Residents weigh in at community budget meeting
Claremonters were given a first-hand look at the upcoming budget for the next two years on Monday, as well as an opportunity to weigh in.
About 26 residents filed into the Padua Room at the Hughes Center to hear city officials talk about the upcoming two-year budget, which runs from 2018-2020. City Manager Tara Schultz told those in attendance the quest to craft the budget began in January.
“This budget workshop is your opportunity to give us your feedback on what you think should be included,” she said.
The plan is to create a balanced budget, along with input from city staff and residents, and bring it forward to the city council in June for possible adoption.
The city is required to present a balanced budget to the council, Ms. Schultz said.
But this budget process will include a couple more items that may make things difficult—the city has to include annual payments to Golden State Water Company per the agreement in last year’s settlement, and growing personnel costs related to CalPERS—a public employee pension system which is facing an underfunding crisis in many California communities—must also be included.
Claremont must pay GSW $234,040 each year for the next 12 years, and is also on the hook for its own legal fees of about $6.1 million.
Finance Director Adam Pirrie presented an overview of the budget, which included informing residents about the different types of revenue funds and what the overall budget was for each department, including police, community services and community development.
Of the $25,450,745 in general fund revenues, the majority (36 percent) comes from property taxes, followed by utility users tax (17 percent), sales and use tax (17 percent), charges for services, transient occupancy taxes and other miscellaneous charges (both at 6 percent), and four other taxes and charges at 3 percent each.
Expenditures in the general fund are a little lower, clocking in at about $25,349,713. Broken down, 44 percent of this pays for police, 20 percent pays for administration, 13 percent for community development, 10 percent for human services, seven percent for community services and six percent for transfers out.
When Sue Keith asked Mr. Pirrie about reserve balances in the general fund, he noted that it stands at $5.4 million, which is below the 25 percent threshold required. The reason for that, he said, was because of a $2 million up front payment to Golden State Water Company in December as part of the settlement agreement.
“That’s taken our reserve balance below the threshold that the reserve requires,” he said.
Mr. Pirrie did note some initial shortfalls of about $1.4 million in 2018-2019 and $2.1 million in 2019-2020. He said these were “fairly typical” shortfalls that may force the city to re-examine the way they deliver services to residents and businesses.
Some ways to get rid of the shortfalls, he said, included limiting funding for new programs or looking for other sources for those programs.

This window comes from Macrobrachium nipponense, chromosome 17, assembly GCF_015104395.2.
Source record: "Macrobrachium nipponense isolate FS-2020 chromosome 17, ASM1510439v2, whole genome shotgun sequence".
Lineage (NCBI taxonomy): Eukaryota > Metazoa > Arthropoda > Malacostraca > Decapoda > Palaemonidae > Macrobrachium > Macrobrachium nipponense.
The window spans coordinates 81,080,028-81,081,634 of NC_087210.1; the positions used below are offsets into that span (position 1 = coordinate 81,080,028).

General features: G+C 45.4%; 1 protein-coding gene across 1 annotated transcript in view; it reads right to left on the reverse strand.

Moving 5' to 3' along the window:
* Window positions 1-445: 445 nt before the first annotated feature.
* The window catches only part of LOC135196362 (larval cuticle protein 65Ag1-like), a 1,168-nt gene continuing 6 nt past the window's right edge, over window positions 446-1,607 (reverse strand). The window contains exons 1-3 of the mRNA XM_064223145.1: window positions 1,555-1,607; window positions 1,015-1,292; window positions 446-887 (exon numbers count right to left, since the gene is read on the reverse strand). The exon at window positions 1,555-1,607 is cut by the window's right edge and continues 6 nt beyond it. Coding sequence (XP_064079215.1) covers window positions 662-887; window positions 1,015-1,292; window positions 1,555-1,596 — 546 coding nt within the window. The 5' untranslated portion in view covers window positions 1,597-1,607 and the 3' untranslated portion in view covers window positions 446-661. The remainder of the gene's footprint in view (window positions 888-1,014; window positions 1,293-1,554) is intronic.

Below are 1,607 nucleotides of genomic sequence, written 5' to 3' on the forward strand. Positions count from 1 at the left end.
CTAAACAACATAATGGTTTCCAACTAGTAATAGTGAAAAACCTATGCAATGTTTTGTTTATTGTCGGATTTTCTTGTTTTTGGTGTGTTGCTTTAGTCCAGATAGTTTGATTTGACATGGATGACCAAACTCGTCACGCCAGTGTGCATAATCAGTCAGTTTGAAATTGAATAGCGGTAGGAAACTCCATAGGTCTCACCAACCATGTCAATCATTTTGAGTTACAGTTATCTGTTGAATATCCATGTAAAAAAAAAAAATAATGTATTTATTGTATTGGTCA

“If ultimately we are unable to resolve those deficits at the staff level throughout the typical budget development process, there’s also the possibility of returning to the council and community to help us consider changes in the way that we deliver services in order to balance that budget,” Mr. Pirrie said.
The audience, who were split into several round tables of six or seven people, were then given a worksheet asking for input of what they would want to see reflected in the budget.
Residents were given a fictional $100 and told to split it up among several different aspects within each department—including police, community services and human services. Numbers standing in for actual budget figures were listed under each section, and Claremonters were given the option of keeping the status quo or reconfiguring the allocation.
Each table had a city employee, from Community Services Director Roger Bradley to Claremont Police Chief Shelly Vander Veen, answering questions and providing guidance to residents.
Zach Courser said he would like to see more funding available for the Claremont Homeless Advocacy Program (CHAP) and sustainability. CHAP, he said, presented a “Cost-effective way” of dealing with a growing homeless problem in Claremont as well as Los Angeles County.
Jim Keith wanted the city to take a larger look at youth activities, especially when it comes to transporting kids who don’t have the means to get to programs around town.
Mary Stoddard and John Faranda both wanted Claremont Heritage to be included in the budget, noting the Heritage board has the know-how to create a preservation ordinance that would save the city time and money.
A few Claremonters were there to ask for more funding for Sustainable Claremont, which put out an all-points bulletin earlier on Monday to ask for increased funding to $50,000 per year.
If granted, the money would increase the Sustainability Resource Center’s operating hours to five days a week and help the group achieve the goals of the sustainable city plan, according to a Sustainable Claremont email.
“The things it offers to the city are well beyond what it takes in funding,” Rachel Forester said.
At the end of the workshop, city staffers collected the worksheets so they could be considered during the budget process. The city is aiming to present the budget to the council this summer.